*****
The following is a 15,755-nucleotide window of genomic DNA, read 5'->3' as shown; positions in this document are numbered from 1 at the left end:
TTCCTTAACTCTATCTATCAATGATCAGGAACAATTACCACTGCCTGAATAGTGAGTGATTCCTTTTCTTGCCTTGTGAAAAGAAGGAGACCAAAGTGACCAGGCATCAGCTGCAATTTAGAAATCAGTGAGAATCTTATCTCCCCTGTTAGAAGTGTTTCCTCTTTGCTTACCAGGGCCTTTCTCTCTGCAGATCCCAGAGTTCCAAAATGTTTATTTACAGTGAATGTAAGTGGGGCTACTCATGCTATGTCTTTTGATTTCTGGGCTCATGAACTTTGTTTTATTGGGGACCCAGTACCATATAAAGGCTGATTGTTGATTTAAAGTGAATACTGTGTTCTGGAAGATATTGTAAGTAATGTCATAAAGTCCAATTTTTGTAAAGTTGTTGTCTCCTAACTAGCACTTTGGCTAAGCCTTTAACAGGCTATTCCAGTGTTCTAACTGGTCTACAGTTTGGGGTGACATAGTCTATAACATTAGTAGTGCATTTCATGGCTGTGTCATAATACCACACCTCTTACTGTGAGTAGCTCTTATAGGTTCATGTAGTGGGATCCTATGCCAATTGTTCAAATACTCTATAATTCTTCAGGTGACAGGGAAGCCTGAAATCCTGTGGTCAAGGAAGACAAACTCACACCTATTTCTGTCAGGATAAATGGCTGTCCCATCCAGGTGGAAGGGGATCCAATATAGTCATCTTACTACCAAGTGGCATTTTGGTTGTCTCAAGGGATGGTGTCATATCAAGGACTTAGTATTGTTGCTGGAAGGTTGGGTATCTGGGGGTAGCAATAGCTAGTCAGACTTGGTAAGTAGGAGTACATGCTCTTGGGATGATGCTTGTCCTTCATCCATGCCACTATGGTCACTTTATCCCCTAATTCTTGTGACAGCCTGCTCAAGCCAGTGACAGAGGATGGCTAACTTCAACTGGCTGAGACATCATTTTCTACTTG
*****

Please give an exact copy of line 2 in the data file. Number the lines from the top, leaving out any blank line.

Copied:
TTCCTTAACTCTATCTATCAATGATCAGGAACAATTACCACTGCCTGAATAGTGAGTGATTCCTTTTCTTGCCTTGTGAAAAGAAGGAGACCAAAGTGACCAGGCATCAGCTGCAATTTAGAAATCAGTGAGAATCTTATCTCCCCTGTTAGAAGTGTTTCCTCTTTGCTTACCAGGGCCTTTCTCTCTGCAGATCCCAGAGTTCCAAAATGTTTATTTACAGTGAATGTAAGTGGGGCTACTCATGCTATGTCTTTTGATTTCTGGGCTCATGAACTTTGTTTTATTGGGGACCCAGTACCATATAAAGGCTGATTGTTGATTTAAAGTGAATACTGTGTTCTGGAAGATATTGTAAGTAATGTCATAAAGTCCAATTTTTGTAAAGTTGTTGTCTCCTAACTAGCACTTTGGCTAAGCCTTTAACAGGCTATTCCAGTGTTCTAACTGGTCTACAGTTTGGGGTGACATAGTCTATAACATTAGTAGTGCATTTCATGGCTGTGTCATAATACCACACCTCTTACTGTGAGTAGCTCTTATAGGTTCATGTAGTGGGATCCTATGCCAATTGTTCAAATACTCTATAATTCTTCAGGTGACAGGGAAGCCTGAAATCCTGTGGTCAAGGAAGACAAACTCACACCTATTTCTGTCAGGATAAATGGCTGTCCCATCCAGGTGGAAGGGGATCCAATATAGTCATCTTACTACCAAGTGGCATTTTGGTTGTCTCAAGGGATGGTGTCATATCAAGGACTTAGTATTGTTGCTGGAAGGTTGGGTATCTGGGGGTAGCAATAGCTAGTCAGACTTGGTAAGTAGGAGTACATGCTCTTGGGATGATGCTTGTCCTTCATCCATGCCACTATGGTCACTTTATCCCCTAATTCTTGTGACAGCCTGCTCAAGCCAGTGACAGAGGATGGCTAACTTCAACTGGCTGAGACATCATTTTCTACTTG